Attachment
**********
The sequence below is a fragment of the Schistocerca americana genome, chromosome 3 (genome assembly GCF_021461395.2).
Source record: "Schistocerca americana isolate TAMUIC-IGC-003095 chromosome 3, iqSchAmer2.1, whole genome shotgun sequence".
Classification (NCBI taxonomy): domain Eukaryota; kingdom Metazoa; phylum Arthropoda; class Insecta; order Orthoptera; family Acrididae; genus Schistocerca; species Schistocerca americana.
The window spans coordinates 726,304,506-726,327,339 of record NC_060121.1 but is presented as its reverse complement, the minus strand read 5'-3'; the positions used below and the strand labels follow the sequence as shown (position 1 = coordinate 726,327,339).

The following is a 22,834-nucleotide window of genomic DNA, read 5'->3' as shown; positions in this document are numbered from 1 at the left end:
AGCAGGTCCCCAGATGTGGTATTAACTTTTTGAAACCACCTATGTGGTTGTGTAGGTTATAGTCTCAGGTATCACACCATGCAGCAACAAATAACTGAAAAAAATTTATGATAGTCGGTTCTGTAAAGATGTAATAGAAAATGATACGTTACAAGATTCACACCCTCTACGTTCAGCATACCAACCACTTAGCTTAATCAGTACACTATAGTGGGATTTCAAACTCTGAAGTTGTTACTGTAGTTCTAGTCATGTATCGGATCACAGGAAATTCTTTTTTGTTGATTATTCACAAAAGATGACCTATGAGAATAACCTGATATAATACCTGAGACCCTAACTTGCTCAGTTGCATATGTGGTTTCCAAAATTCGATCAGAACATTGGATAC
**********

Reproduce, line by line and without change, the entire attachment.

The sequence below is a fragment of the Schistocerca americana genome, chromosome 3 (genome assembly GCF_021461395.2).
Source record: "Schistocerca americana isolate TAMUIC-IGC-003095 chromosome 3, iqSchAmer2.1, whole genome shotgun sequence".
Classification (NCBI taxonomy): domain Eukaryota; kingdom Metazoa; phylum Arthropoda; class Insecta; order Orthoptera; family Acrididae; genus Schistocerca; species Schistocerca americana.
The window spans coordinates 726,304,506-726,327,339 of record NC_060121.1 but is presented as its reverse complement, the minus strand read 5'-3'; the positions used below and the strand labels follow the sequence as shown (position 1 = coordinate 726,327,339).

The following is a 22,834-nucleotide window of genomic DNA, read 5'->3' as shown; positions in this document are numbered from 1 at the left end:
AGCAGGTCCCCAGATGTGGTATTAACTTTTTGAAACCACCTATGTGGTTGTGTAGGTTATAGTCTCAGGTATCACACCATGCAGCAACAAATAACTGAAAAAAATTTATGATAGTCGGTTCTGTAAAGATGTAATAGAAAATGATACGTTACAAGATTCACACCCTCTACGTTCAGCATACCAACCACTTAGCTTAATCAGTACACTATAGTGGGATTTCAAACTCTGAAGTTGTTACTGTAGTTCTAGTCATGTATCGGATCACAGGAAATTCTTTTTTGTTGATTATTCACAAAAGATGACCTATGAGAATAACCTGATATAATACCTGAGACCCTAACTTGCTCAGTTGCATATGTGGTTTCCAAAATTCGATCAGAACATTGGATAC